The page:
The last practice I was in had Saturday morning hours, every other week. I was fortunate that I only had to work one of the two Saturdays as the owner had such a loyal patient following that it was better for the practice to split the time. It gave the owner an extra weekend off while allowing me weekend time off as well.

While I recognize this scenario doesn’t apply to all OD owners, especially those who have full Saturday and/or Sunday hours, one associate OD I talked to mentioned that even if they could have one Saturday off a month, it would allow them more freedom, and therefore, be more satisfied in their role. Sticking with the theme of clear communication, having the ability to discuss issues like weekend hours candidly is important. The same applies to time off, especially beyond professional development.

Welcome Associate’s Ideas for Practice Growth
We all can’t do everything. If an associate can bring additional revenue streams, including niche areas of optometry, into the practice, giving the associate the freedom to build those services, improve the practice flow and market those services, can have significant growth impacts on the practice. Not to mention, the associate is likely to feel more connected to the vision and feel more ownership in the practice’s success.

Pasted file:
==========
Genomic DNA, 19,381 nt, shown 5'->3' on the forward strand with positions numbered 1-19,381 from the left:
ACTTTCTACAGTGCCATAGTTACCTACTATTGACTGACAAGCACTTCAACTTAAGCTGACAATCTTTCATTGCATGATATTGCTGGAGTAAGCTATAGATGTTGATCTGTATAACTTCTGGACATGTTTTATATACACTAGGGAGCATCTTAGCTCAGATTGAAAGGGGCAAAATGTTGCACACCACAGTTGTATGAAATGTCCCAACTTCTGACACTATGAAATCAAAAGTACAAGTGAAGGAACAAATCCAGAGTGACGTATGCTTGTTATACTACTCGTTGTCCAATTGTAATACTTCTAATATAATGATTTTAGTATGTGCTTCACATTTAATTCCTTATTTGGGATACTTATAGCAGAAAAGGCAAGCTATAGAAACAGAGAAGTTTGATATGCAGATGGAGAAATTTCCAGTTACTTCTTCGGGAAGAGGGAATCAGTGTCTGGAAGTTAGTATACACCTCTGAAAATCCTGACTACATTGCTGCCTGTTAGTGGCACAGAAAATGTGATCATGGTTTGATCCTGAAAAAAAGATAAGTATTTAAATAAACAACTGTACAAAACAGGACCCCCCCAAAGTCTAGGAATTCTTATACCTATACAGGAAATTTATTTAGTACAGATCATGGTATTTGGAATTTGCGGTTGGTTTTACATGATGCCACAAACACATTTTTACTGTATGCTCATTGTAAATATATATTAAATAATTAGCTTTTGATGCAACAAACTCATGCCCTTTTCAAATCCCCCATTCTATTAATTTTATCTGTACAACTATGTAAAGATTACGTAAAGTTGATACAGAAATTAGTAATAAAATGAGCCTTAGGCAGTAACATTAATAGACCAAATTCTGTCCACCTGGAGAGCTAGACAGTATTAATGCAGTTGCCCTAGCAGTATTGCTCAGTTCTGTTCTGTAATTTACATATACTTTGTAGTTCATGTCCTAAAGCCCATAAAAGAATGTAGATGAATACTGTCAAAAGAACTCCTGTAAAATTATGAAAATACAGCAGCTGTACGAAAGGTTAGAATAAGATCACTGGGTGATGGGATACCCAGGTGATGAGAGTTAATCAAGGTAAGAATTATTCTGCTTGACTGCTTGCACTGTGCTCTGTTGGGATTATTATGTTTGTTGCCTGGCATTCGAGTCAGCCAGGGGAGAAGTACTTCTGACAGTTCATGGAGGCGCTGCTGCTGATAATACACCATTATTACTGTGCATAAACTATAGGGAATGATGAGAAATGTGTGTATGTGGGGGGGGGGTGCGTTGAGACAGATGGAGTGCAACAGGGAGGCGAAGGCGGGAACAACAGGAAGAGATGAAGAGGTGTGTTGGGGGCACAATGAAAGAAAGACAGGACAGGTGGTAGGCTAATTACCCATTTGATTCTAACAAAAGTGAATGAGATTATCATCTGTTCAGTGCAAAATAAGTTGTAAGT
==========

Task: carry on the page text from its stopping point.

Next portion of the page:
The worst words an owner/leader can say is “well, we’ve just always done it that way and that’s what we’ll continue to do.” An owner should always be open to hearing ideas that stretch and challenge them if they have long-term growth implications for the practice.

Education Resource
I highly recommend all owners and associates read the book Crucial Conversations by Patterson, Grenny, McMillan and Switzler. Developing the skills and tools to have crucial, challenging conversations openly and candidly will prevent issues from arising between the associate, owner and support staff.

Justin L. Manning, OD, MPH, FAAO, is executive vice-president for professional strategies at Healthy Eyes Advantage. To contact him: